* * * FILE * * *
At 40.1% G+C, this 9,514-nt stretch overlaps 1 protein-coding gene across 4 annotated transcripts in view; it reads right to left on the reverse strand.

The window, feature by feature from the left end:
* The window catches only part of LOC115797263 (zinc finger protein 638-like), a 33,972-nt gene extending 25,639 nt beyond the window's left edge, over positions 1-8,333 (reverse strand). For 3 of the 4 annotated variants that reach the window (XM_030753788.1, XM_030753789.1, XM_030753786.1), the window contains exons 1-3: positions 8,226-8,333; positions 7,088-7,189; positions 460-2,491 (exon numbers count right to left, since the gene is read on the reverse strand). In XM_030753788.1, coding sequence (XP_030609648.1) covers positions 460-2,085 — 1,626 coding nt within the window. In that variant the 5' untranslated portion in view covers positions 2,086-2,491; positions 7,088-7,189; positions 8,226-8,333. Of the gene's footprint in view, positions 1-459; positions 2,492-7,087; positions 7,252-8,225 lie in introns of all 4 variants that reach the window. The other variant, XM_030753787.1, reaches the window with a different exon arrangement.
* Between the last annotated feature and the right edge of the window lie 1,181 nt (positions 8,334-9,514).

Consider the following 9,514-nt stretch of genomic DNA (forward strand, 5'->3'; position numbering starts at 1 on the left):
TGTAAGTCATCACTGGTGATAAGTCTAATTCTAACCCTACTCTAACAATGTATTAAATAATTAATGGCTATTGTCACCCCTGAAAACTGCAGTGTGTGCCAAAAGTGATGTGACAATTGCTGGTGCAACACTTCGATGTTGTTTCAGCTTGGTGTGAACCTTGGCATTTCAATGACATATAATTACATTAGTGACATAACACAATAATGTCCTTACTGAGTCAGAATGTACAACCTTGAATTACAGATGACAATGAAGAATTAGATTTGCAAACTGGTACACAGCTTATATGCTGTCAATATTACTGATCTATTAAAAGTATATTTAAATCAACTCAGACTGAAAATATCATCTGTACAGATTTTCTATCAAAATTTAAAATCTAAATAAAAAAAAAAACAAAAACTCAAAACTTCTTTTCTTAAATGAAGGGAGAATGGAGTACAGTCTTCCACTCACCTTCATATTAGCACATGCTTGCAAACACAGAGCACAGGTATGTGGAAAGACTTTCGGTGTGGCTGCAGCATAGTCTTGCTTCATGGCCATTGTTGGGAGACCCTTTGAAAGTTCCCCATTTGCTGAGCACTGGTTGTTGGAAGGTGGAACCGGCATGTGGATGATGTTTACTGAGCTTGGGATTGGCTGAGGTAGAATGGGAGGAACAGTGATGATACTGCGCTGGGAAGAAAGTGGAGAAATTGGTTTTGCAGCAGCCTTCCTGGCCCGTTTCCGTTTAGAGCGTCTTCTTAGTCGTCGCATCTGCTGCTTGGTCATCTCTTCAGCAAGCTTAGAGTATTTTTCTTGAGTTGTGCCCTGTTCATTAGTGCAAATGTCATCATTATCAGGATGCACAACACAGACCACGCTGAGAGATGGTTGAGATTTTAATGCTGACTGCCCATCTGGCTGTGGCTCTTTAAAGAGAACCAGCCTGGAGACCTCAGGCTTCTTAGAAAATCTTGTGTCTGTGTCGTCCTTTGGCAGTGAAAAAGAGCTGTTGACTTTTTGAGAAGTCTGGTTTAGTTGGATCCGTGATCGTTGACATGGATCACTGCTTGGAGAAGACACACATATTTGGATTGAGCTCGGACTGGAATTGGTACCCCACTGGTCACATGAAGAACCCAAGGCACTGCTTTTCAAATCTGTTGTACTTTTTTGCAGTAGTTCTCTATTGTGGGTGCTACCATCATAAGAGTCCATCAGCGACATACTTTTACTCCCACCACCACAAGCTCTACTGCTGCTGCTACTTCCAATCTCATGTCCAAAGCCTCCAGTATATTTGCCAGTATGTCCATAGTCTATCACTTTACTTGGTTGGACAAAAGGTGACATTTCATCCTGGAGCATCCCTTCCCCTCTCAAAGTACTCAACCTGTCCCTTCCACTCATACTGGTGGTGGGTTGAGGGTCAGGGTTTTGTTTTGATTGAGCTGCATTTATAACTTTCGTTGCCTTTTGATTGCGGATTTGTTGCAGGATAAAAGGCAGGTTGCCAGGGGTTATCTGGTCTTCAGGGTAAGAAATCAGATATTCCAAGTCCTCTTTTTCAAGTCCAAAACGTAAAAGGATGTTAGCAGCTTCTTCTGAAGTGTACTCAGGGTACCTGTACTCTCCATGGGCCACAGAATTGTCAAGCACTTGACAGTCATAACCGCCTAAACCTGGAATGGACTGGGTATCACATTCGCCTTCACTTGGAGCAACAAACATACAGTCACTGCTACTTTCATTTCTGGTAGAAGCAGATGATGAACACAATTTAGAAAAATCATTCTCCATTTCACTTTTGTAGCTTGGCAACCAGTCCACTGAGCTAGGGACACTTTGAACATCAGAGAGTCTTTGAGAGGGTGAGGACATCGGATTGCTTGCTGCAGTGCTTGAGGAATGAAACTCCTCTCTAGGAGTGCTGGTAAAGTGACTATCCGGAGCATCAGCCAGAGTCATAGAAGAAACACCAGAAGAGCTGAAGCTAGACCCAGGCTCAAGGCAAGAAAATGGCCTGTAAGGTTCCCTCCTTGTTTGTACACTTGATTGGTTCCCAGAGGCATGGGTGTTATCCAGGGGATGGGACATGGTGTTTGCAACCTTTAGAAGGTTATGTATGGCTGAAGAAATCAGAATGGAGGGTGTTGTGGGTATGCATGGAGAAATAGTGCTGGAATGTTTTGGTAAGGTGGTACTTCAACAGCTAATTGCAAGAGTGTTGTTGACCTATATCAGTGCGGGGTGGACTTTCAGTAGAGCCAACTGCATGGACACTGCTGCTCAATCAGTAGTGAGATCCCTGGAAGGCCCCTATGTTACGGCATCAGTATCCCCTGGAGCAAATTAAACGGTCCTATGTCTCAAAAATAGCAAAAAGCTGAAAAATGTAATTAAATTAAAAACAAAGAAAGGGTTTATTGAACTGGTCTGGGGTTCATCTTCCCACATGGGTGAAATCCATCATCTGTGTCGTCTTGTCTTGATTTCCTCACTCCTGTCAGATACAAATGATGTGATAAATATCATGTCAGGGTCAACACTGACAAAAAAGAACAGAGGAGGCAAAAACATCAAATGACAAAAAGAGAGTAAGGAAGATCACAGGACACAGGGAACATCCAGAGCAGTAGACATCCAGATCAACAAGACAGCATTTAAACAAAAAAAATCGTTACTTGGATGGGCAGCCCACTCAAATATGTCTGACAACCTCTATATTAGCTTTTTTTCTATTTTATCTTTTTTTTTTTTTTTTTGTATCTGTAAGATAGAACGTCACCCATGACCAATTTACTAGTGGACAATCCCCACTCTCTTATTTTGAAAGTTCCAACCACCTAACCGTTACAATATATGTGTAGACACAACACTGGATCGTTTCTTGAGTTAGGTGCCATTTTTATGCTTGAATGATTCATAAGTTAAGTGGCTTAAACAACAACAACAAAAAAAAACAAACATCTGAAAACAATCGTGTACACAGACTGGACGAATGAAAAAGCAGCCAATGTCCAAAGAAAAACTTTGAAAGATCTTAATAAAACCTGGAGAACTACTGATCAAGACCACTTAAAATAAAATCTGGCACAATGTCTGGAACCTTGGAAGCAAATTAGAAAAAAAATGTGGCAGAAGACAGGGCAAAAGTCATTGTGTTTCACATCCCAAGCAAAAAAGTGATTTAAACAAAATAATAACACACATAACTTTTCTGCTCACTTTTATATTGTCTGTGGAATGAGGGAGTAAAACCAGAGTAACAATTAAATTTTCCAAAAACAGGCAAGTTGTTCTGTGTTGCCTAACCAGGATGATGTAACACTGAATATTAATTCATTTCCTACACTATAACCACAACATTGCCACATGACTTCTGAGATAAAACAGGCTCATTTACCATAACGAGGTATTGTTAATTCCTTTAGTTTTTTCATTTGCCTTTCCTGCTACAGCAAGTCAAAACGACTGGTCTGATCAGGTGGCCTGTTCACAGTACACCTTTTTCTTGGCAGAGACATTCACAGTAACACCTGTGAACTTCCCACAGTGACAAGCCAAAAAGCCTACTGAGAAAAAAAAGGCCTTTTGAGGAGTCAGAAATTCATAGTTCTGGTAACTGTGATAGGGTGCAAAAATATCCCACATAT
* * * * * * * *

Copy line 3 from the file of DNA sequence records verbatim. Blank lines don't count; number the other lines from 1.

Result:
* The window catches only part of LOC115797263 (zinc finger protein 638-like), a 33,972-nt gene extending 25,639 nt beyond the window's left edge, over positions 1-8,333 (reverse strand). For 3 of the 4 annotated variants that reach the window (XM_030753788.1, XM_030753789.1, XM_030753786.1), the window contains exons 1-3: positions 8,226-8,333; positions 7,088-7,189; positions 460-2,491 (exon numbers count right to left, since the gene is read on the reverse strand). In XM_030753788.1, coding sequence (XP_030609648.1) covers positions 460-2,085 — 1,626 coding nt within the window. In that variant the 5' untranslated portion in view covers positions 2,086-2,491; positions 7,088-7,189; positions 8,226-8,333. Of the gene's footprint in view, positions 1-459; positions 2,492-7,087; positions 7,252-8,225 lie in introns of all 4 variants that reach the window. The other variant, XM_030753787.1, reaches the window with a different exon arrangement.